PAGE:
The Coloniality and Decolonising of Memory NUBS 2.10
Jul 06, 2023 11:00 - 12:30(Europe/London)
20230706T1100 20230706T1230 Europe/London 6.2. Settler Colonial Memory Vs. Indigenous Perspectives NUBS 2.10 MSA Conference Newcastle 2023 conference@memorystudiesassociation.org
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A People With/Out a Home: Memories of Land and Dispossession in East Jerusalem’s City of David
Individual paperThe Coloniality and Decolonising of Memory 03:45 PM - 05:15 PM (Europe/London) 2023/07/06 14:45:00 UTC - 2023/07/06 16:15:00 UTC
Drawing on extensive ethnographic fieldwork in East Jerusalem, this paper tracks the rapid Jewish territorialization of the Wadi Rababa neighborhood in Silwan-a valley considered 'untouched' by modern development and the figurative backyard of the city, serving in different historical moments as landfill, burial site, and dumping grounds. In 2020 Israel's Nature and Parks Authority (NPA) deemed the privately owned Palestinian olive groves at Wadi Rababa as an unkempt part of the Old City Walls National Park, prompting the Jerusalem municipality to issue "gardening decrees" in order to make the private lands useable for the public. The NPA turned control of the project to "revive" the barren landscape to the private settler organization Elad, who set out to "rejuvenate" the valley by building an ecologically focused educational park teaching biblical agricultural techniques and running guided tours on the Jewish history of the Palestinian territory. Over the past two years and under the auspice of conservation and environmentalism Elad has seized more and more land, and radically changed the visual and demographic makeshift of Wadi Rababa's landscape. This paper tracks the mnemonic practice that backbones the Jewish moral and legal claims to the valley: memory narratives of land ownership. In this mnemonic, settlers narrate their surrounding through a history of Jewish ownership of private property that stretches to biblical times to provide moral and legal reasoning for the dispossession of Palestinians. In response to the rapid colonization, local Palestinian residents, in collaboration with Jewish solidarity activists, have launched counter tours, that focus on Palestinian land-owners own memories of land ownership-yet earning little success in their mnemonic resistance.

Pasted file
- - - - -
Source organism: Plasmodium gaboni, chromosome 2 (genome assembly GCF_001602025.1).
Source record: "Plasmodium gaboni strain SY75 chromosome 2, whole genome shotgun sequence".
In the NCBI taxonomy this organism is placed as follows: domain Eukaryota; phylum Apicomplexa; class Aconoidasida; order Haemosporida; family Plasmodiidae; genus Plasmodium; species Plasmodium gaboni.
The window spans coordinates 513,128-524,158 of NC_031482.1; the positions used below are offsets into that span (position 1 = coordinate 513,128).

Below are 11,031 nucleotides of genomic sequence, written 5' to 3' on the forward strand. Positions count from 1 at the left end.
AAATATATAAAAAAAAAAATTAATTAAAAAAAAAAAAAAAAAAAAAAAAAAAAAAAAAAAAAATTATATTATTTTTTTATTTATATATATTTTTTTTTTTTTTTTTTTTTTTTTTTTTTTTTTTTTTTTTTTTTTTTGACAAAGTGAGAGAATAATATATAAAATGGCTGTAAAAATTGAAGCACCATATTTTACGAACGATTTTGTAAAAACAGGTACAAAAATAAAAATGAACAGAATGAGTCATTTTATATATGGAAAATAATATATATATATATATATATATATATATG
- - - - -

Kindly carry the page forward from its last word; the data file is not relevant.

Memory Studies has long focused on the ways mnemonic practices are used in the aftermath of political violence in the pursuit of justice, reconciliation, and restorative practices (Erll and Olick 2021). And Indigenous scholars and scholars of settler-colonialism have shown how memory is used to provide historical legitimacy to settler projects, its structures of elimination, disavow the historical presence of indigenous groups, and render the property rights, belonging, and homemaking practices of settlers as natural and enduring (Zerubavel 1995; O'Brien 2010; Wolfe 2016; Rifkin 2017; Kotef 2020; Bruyneel 2021). However, little attention has been given to how memory legitimates dispossession by bonding land and peoples, rendering territorial violence moral and normal. This paper expands on the study of memory as a technology of dispossession in the settler colonial context by focusing on how mnemonics are used to construct an imagined propertied and racial relationship between settlers and land and render dispossession as a moral act. Moreover, comparing settlers' memories of ownership with native and indigenous ways of narrating belonging to land exposes the fault line between the two territorial imaginaries and the mnemonic infrastructure that informs which acts of violence are considered the settled matter and beyond decolonization, and which forms of violence remain unsettled.
Presenters
YA
Yair Agmon
Graduate Student, University Of California, Los Angeles
The Arnait Video Collective of Inuit Women: Intergenerational Transmission and Decolonization through Film
Individual paperThe Coloniality and Decolonising of Memory 00:00 Midnight - 00:00 Midnight (Europe/London) 2023/07/05 23:00:00 UTC - 2023/07/05 23:00:00 UTC